Protective effects of Poria cocos and its components against cisplatin-induced intestinal injury
Published on Apr 6, 2021in Journal of Ethnopharmacology3.69
· DOI :10.1016/J.JEP.2020.113722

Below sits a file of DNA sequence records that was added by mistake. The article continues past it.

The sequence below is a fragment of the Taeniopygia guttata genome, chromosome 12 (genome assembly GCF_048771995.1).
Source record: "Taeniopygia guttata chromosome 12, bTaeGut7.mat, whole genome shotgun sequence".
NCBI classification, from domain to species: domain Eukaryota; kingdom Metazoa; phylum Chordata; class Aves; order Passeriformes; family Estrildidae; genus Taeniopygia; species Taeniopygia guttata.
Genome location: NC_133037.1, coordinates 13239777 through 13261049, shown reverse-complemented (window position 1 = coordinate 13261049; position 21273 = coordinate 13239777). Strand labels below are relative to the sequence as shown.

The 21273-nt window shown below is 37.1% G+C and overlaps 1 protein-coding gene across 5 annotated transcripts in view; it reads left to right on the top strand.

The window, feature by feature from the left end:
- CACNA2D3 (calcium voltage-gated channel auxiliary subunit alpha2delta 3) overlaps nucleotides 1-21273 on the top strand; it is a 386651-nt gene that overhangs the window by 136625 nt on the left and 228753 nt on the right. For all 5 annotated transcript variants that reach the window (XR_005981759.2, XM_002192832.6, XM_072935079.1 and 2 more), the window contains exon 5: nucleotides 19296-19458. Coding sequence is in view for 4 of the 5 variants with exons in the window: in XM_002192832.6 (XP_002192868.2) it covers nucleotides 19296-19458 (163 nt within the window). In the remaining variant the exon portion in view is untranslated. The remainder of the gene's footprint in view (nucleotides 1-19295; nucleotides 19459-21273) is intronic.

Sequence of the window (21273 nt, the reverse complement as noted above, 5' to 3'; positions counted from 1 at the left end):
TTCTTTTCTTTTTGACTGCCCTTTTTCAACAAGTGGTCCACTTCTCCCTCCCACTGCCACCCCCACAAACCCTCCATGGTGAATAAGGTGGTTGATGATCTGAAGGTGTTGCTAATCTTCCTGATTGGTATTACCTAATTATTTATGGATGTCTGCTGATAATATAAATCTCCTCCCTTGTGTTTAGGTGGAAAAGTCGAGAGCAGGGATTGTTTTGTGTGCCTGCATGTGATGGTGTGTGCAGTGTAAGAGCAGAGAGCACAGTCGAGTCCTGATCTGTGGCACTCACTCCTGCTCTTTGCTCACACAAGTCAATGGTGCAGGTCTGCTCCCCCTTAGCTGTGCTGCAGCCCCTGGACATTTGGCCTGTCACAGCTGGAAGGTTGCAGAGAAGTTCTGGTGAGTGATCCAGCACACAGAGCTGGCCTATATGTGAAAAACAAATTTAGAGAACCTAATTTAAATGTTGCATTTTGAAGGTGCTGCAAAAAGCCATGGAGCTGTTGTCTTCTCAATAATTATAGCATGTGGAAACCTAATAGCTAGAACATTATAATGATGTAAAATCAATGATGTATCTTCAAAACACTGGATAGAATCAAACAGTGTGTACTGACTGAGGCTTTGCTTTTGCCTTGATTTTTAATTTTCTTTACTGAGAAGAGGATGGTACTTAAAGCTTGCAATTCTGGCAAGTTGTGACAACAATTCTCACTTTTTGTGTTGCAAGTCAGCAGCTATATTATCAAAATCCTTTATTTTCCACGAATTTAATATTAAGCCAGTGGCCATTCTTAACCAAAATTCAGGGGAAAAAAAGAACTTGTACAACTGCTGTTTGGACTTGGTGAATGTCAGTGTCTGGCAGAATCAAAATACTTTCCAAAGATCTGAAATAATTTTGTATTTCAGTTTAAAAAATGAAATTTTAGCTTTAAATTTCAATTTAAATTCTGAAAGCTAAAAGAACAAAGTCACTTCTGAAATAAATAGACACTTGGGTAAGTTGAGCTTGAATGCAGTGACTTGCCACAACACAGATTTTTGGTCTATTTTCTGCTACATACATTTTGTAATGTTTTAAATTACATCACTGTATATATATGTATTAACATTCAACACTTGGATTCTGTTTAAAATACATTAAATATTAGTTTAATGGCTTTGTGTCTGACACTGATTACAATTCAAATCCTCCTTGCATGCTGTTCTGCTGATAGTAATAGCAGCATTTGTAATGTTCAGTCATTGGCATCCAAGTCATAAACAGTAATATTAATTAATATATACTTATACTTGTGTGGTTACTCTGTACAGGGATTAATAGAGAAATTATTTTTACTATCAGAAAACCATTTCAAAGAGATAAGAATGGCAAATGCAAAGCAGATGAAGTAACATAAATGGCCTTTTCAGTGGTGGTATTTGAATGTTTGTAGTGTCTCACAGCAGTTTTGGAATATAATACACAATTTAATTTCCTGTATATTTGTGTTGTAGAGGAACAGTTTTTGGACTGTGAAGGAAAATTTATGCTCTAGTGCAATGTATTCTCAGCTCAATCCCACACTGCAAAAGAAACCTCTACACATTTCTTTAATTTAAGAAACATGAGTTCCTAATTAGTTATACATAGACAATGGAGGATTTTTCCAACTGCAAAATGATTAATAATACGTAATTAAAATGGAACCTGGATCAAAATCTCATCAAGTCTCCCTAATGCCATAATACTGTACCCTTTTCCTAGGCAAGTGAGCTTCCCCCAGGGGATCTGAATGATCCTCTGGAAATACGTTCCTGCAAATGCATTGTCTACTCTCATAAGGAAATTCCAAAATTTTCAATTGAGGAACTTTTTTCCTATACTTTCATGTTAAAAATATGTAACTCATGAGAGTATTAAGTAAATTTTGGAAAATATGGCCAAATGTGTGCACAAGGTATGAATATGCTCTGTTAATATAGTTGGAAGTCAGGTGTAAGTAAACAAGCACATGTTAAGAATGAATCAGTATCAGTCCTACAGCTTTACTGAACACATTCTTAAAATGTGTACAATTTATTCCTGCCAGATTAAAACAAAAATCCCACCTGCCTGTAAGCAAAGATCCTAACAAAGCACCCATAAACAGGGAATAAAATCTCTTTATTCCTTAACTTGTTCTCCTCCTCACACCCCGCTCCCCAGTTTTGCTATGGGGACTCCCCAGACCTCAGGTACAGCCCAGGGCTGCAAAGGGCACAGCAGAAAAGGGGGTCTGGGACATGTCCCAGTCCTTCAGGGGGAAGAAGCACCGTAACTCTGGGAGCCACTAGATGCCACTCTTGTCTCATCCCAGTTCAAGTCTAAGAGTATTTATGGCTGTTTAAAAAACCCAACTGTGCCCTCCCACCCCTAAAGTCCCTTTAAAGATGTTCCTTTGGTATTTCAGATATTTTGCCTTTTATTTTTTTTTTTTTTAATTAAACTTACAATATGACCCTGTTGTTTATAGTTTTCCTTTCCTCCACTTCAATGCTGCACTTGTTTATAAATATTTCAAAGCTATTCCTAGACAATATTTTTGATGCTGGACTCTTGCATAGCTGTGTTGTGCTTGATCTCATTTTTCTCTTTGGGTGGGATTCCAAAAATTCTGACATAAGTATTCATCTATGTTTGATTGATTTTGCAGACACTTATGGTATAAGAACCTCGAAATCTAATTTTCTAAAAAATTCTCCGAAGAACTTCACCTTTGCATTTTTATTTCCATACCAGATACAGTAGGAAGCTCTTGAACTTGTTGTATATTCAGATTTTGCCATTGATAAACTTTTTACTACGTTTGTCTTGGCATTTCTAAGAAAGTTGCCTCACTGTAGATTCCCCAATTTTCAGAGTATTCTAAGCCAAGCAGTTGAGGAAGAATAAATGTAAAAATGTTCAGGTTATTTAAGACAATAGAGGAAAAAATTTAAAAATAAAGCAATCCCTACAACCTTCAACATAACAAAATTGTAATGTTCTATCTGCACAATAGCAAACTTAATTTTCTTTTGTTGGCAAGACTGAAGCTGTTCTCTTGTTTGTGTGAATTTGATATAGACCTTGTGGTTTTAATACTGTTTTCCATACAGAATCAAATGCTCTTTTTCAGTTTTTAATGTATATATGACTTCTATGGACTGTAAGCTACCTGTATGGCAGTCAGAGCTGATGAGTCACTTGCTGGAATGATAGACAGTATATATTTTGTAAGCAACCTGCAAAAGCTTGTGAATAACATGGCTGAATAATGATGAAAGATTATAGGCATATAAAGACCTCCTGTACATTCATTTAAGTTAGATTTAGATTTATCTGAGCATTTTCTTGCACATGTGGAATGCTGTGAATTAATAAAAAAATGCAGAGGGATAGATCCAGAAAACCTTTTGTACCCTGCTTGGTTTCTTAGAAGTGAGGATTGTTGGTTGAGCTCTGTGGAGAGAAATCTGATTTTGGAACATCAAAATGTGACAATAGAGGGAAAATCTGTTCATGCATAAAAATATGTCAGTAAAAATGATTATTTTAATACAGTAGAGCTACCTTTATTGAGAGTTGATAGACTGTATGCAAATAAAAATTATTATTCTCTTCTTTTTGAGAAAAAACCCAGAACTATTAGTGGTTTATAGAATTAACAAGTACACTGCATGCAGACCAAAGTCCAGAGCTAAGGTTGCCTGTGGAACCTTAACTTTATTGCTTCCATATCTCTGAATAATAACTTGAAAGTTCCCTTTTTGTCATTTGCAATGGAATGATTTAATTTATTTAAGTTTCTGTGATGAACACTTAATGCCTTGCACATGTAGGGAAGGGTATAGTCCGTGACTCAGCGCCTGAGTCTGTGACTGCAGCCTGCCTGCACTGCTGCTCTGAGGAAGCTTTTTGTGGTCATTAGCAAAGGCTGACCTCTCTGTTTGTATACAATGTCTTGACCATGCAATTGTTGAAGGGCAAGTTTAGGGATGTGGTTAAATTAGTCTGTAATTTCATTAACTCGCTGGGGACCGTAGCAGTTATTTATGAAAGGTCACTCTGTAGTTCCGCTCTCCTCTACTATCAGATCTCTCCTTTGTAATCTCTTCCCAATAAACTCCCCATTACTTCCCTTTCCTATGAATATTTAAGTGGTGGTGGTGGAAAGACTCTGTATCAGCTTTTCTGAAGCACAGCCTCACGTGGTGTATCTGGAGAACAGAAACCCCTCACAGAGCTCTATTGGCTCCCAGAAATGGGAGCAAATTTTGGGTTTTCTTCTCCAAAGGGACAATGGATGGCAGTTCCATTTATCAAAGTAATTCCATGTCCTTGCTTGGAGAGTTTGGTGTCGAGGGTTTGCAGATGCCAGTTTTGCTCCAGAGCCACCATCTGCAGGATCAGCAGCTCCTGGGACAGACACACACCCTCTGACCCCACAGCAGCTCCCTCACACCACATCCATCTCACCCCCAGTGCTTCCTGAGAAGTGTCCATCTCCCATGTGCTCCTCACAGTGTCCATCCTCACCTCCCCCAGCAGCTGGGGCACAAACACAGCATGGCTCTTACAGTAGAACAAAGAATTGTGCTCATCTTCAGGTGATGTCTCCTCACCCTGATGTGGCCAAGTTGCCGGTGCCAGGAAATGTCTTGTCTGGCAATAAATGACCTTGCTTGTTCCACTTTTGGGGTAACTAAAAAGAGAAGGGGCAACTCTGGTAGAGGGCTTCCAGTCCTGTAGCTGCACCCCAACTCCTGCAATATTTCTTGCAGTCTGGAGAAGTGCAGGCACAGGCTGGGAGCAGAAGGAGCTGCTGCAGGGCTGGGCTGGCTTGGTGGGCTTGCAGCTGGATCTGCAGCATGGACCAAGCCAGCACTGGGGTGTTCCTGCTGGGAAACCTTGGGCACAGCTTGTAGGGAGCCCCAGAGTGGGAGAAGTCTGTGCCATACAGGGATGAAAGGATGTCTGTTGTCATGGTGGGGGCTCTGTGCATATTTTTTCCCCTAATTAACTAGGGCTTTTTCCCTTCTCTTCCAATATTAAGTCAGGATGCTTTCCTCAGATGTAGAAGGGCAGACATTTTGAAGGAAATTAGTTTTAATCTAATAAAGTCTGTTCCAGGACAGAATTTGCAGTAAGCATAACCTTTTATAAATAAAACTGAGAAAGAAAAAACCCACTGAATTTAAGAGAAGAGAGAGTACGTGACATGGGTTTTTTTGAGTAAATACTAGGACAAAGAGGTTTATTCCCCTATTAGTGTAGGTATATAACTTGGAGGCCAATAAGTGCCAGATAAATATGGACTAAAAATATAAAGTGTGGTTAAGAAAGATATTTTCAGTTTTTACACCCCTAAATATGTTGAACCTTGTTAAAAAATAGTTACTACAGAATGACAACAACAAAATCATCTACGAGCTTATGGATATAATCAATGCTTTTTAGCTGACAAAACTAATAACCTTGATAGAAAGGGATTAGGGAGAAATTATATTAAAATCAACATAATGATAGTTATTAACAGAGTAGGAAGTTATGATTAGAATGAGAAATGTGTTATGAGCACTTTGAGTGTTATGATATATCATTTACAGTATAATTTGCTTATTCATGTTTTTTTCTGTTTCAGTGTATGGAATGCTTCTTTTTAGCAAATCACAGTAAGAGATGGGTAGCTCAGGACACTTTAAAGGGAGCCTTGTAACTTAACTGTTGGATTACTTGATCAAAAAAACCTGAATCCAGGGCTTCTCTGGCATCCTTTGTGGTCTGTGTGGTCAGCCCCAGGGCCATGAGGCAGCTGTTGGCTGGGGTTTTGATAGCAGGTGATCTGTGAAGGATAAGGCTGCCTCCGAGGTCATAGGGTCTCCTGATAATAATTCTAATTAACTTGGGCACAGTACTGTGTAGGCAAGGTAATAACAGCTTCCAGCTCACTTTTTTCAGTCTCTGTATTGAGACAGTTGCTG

Abstract Ethnopharmacological relevance Poria cocos (Schw.) Wolf (Poria) is a well-known traditional medicinal fungus. It has been considered to possess spleen-invigorating (Jianpi) effects in traditional Chinese medicine, and is used clinically to treat spleen deficiency (Pixu) with symptoms of intestinal disorders such as diarrhea, indigestion, mucositis and weight loss. The aim of this study To investigate the protective effects of Poria and its three component fractions (Water-soluble polysaccharides, WP; alkali-soluble polysaccharides, AP; triterpene acids, TA) on cisplatin-induced intestinal injury and explore the underlying mechanisms. Materials and methods C57BL/6 mice were treated with Poria powder (PP), WP, AP and TA by oral gavage respectively for 13 days, and intraperitoneally injected with 10 mg/kg of cisplatin on day 10 to conduct a cisplatin-induced intestinal injury model. Pathological changes of ileum and colon were examined using H&E staining. The composition of gut microbiota and the alteration of host metabolites were characterized by 16S rDNA amplicon sequencing and UPLC-QTOF-MS/MS based untargeted metabolomics analysis. Results PP and WP attenuated the cisplatin-induced ileum and colon injury, and WP alleviated the weight loss and reversed the elevation of IL-2, IL-6 in serum. Both PP and WP could mitigate cisplatin-induced dysbiosis of gut microbiota, in particular PP and WP decreased the abundance of pathogenic bacteria including Proteobacteria, Cyanobacteria, Ruminococcaceae and Helicobacteraceae, while WP promoted the abundance of probiotics, such as Erysipelotrichaceae and Prevotellaceae. Moreover, WP attenuated the cisplatin-induced alteration of metabolic profiles. The levels of potential biomarkers, including xanthine, L-tyrosine, uridine, hypoxanthine, butyrylcarnitine, lysoPC (18:0), linoleic acid, (R)-3-hydroxybutyric acid, D-ribose, thiamine monophosphate, indolelactic acid and plamitic acid, showed significant correlations with intestinal flora. Conclusions PP and WP possess protective effects against cisplatin-induced intestinal injury via potentially regulating the gut microbiota and metabolic profiles.